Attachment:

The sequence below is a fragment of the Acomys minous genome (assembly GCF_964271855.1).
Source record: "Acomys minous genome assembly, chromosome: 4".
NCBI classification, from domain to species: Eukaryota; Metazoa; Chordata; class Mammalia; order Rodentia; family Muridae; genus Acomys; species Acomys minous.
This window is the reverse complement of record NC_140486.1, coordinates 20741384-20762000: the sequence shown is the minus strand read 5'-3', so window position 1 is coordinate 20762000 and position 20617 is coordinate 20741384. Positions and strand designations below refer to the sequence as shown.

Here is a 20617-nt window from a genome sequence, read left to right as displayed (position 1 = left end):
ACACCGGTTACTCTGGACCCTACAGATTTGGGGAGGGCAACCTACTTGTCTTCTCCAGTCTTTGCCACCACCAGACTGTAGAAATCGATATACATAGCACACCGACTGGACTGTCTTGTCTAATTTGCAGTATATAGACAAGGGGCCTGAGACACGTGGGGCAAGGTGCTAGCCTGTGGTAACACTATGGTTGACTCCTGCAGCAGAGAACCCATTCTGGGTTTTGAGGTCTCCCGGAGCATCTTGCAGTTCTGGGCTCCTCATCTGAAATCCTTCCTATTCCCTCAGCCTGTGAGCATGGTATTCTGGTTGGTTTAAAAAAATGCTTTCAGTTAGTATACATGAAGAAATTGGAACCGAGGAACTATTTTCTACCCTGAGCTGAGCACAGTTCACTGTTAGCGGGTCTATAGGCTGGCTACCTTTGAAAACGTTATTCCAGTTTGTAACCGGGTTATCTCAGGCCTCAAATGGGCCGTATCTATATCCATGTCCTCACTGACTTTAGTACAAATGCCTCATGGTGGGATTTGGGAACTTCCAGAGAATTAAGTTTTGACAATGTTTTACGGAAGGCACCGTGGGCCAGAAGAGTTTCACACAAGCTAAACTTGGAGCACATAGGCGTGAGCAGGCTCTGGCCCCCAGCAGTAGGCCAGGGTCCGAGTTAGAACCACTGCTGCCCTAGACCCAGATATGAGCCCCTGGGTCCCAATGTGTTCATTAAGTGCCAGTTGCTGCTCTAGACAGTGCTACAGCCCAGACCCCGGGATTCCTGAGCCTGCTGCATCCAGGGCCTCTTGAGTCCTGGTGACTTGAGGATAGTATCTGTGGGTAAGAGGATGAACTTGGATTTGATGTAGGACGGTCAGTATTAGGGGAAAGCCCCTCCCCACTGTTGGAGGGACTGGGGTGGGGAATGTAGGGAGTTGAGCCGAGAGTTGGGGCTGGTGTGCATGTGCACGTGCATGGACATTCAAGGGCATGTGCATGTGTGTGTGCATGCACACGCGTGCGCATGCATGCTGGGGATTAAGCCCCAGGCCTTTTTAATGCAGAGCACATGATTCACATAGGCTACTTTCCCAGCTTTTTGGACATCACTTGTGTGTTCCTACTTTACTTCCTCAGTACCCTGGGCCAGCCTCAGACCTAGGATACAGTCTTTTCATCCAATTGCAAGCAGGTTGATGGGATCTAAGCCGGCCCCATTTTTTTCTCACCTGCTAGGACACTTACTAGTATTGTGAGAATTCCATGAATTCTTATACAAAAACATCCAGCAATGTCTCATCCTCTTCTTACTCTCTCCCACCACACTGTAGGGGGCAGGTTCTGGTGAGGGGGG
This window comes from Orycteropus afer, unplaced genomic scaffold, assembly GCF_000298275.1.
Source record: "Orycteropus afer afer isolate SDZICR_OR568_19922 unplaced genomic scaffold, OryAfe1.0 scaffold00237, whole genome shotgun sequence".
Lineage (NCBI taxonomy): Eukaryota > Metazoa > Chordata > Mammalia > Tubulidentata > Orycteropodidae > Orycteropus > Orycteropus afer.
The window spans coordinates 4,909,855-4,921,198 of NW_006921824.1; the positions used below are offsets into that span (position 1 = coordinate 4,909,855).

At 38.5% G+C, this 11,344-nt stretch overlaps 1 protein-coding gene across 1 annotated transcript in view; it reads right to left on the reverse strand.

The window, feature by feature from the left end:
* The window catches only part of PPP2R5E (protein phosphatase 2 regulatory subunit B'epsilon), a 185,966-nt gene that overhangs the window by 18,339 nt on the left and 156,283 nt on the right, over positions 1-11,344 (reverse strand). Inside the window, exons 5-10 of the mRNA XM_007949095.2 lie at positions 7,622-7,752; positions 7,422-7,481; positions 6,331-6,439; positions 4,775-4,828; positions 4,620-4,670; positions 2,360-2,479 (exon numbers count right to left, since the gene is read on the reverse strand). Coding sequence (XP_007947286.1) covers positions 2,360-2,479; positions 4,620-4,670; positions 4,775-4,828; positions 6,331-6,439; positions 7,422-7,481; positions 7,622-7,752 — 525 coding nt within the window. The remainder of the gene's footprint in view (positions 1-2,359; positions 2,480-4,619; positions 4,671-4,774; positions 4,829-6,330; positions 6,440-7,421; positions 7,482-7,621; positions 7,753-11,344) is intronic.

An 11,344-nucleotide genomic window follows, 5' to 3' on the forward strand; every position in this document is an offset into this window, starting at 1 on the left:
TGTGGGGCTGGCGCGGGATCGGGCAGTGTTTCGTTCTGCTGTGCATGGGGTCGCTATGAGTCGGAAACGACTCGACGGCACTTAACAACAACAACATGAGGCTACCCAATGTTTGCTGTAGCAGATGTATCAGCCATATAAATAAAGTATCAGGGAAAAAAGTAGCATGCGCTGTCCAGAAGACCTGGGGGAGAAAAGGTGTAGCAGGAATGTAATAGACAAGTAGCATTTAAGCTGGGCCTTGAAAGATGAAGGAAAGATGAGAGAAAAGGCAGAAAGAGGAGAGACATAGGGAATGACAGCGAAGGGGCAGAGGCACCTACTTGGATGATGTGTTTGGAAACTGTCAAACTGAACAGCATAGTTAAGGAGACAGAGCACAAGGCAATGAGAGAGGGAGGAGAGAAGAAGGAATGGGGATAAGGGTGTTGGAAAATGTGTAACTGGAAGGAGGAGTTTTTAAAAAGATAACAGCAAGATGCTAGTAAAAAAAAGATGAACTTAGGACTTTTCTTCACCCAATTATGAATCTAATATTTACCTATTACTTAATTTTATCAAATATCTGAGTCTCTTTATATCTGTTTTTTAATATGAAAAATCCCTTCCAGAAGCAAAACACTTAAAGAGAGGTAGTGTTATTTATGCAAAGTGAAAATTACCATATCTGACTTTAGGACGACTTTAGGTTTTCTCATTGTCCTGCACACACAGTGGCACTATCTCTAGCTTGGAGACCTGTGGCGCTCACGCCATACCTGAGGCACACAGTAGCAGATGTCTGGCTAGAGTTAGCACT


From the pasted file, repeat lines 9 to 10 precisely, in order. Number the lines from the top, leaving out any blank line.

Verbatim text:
Lineage (NCBI taxonomy): Eukaryota > Metazoa > Chordata > Mammalia > Tubulidentata > Orycteropodidae > Orycteropus > Orycteropus afer.
The window spans coordinates 4,909,855-4,921,198 of NW_006921824.1; the positions used below are offsets into that span (position 1 = coordinate 4,909,855).